Are the forms "Kununurra" and "Darwin" taxonomically significant, or are their morphological differences minor or even induced environmentally? Certainly it is not environmental, because all my plants are growing in the same conditions, in partial shade in trays (I know my descriptions of the plants sound like I'm growing "Darwin" in full sun and "Kununurra" in a dimly lit closet!). I have experimented with hybridization to see if I could make crosses between these forms. Since "Kununurra" does not produce seed if selfed, it makes an ideal maternal parent since it eliminates the danger of accidental selfings. I pollinated "Kununurra" flowers with pollen from "Darwin" and waited. Within a few days I could tell the crosses were not being successful, because "Kununurra" flowers which are successfully pollinated usually lose their petals within two days. Repeated attempts at making this cross have produced no seed. Since the flower parts are so large I am sure I am successfully making the cross, especially since my crosses between different clones of "Kununurra" invariably produces seed. I think I am encountering a genetic barrier--in other words, "Kununurra" and "Darwin" are certainly different species and should be formally described. All these plants are interesting and easy to grow. I keep mine sitting in water and away from frost and they flower and set seed well.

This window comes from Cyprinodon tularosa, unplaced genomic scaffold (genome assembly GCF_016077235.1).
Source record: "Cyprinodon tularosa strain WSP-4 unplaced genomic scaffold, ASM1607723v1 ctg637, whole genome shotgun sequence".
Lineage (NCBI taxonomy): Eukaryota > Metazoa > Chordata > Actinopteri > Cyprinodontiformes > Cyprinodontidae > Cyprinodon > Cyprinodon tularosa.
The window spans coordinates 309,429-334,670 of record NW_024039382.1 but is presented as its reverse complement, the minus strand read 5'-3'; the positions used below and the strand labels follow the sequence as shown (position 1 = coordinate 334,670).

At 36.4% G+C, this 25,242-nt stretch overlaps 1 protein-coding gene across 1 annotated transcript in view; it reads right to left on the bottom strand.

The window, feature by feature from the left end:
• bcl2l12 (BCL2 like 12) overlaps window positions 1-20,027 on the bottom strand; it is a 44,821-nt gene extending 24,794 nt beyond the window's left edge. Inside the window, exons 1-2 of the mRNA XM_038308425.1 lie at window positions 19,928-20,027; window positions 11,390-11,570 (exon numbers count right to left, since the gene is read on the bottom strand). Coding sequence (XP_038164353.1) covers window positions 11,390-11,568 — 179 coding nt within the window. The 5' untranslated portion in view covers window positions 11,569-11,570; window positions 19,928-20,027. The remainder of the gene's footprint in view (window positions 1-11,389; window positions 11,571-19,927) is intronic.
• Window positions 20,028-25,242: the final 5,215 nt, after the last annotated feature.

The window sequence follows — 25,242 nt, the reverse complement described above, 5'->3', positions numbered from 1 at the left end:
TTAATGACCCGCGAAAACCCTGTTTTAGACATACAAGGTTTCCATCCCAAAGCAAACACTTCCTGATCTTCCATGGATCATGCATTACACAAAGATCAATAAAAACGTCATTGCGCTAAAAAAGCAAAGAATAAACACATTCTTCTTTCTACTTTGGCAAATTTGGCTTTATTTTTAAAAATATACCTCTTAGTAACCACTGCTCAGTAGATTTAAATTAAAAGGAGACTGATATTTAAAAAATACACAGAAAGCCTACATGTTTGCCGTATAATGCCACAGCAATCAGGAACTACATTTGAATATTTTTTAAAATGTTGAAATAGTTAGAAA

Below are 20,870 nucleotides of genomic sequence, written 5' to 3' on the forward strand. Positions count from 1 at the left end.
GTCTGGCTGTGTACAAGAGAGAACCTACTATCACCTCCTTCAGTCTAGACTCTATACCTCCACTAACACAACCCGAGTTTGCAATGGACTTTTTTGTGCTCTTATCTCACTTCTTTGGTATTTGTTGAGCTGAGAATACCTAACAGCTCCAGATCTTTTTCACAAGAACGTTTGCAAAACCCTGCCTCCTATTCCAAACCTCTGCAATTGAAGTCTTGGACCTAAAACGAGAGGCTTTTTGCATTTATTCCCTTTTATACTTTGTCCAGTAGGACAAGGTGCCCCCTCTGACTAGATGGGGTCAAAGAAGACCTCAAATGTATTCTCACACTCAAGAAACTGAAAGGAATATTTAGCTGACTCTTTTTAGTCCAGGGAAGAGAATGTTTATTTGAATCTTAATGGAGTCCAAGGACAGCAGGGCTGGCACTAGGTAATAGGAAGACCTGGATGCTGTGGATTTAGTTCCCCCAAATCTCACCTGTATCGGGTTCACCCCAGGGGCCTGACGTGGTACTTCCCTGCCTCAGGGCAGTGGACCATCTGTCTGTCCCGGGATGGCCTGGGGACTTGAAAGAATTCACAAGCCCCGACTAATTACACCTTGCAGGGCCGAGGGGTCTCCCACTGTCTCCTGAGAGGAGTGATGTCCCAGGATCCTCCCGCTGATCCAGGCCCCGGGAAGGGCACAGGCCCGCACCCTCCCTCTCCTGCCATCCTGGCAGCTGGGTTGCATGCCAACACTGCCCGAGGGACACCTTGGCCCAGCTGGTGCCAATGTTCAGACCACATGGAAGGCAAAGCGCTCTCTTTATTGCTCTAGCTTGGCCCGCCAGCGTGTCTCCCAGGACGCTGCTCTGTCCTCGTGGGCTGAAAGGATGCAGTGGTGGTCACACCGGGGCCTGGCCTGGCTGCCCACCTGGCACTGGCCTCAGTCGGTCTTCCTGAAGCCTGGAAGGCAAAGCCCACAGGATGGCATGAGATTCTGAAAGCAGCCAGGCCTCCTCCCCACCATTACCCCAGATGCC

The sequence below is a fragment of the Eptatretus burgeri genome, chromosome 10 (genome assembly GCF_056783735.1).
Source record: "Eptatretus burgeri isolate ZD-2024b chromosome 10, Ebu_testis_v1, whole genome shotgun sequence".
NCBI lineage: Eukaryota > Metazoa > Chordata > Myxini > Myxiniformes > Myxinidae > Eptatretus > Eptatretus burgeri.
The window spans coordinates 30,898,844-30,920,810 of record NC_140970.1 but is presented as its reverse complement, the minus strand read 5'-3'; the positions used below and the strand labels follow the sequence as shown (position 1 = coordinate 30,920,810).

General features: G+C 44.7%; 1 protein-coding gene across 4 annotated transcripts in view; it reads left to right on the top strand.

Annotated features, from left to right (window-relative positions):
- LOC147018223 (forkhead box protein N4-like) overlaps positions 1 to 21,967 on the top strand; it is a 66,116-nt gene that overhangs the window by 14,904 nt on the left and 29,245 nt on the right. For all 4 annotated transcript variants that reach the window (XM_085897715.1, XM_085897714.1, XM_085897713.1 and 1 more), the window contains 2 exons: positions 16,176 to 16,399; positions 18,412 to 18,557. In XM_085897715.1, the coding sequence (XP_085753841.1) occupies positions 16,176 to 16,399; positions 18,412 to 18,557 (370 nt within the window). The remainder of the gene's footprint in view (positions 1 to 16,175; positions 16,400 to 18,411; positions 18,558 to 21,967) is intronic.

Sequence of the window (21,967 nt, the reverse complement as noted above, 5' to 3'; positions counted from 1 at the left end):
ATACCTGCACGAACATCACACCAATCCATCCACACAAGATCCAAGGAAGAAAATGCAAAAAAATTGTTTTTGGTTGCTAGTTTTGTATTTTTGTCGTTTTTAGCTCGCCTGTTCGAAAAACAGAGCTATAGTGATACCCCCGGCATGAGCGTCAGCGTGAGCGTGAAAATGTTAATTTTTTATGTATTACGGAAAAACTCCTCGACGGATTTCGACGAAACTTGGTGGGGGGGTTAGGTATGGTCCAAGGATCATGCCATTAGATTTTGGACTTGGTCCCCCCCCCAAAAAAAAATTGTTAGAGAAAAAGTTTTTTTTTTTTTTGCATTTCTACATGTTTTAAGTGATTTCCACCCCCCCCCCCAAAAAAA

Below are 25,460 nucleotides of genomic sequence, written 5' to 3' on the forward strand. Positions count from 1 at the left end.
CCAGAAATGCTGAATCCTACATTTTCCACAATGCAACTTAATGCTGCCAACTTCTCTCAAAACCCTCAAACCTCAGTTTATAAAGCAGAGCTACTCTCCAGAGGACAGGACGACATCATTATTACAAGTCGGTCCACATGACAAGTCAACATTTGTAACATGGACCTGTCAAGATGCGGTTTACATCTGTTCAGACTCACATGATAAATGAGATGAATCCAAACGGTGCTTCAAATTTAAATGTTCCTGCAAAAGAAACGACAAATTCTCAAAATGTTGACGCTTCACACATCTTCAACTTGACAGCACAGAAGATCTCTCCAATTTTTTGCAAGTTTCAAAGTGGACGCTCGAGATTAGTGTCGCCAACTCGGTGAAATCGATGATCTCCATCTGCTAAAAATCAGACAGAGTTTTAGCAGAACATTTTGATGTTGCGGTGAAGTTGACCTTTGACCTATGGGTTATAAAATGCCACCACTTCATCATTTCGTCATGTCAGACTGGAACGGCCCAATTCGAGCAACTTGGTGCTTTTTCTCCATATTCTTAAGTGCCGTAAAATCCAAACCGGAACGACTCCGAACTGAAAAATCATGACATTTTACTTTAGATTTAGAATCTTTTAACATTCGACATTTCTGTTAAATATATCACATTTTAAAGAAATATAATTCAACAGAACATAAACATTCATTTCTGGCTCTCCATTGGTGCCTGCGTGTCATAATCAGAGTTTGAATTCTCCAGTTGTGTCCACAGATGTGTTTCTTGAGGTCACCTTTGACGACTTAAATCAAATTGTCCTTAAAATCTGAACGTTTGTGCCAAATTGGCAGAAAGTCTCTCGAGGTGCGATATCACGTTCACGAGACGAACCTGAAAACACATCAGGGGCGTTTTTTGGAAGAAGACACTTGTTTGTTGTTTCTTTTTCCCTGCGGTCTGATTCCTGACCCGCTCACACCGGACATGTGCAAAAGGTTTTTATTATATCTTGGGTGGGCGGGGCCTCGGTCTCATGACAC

Postscript: After publication of this article, Lowrie & Conran (1998) established the names B. aquatica for B. aff. liniflora "Darwin" and B. filifolia for B. aff. liniflora "Kununurra". I am not sure if the "Robust" plant is the same as one of the other newer Byblis species.

 

10 November 2007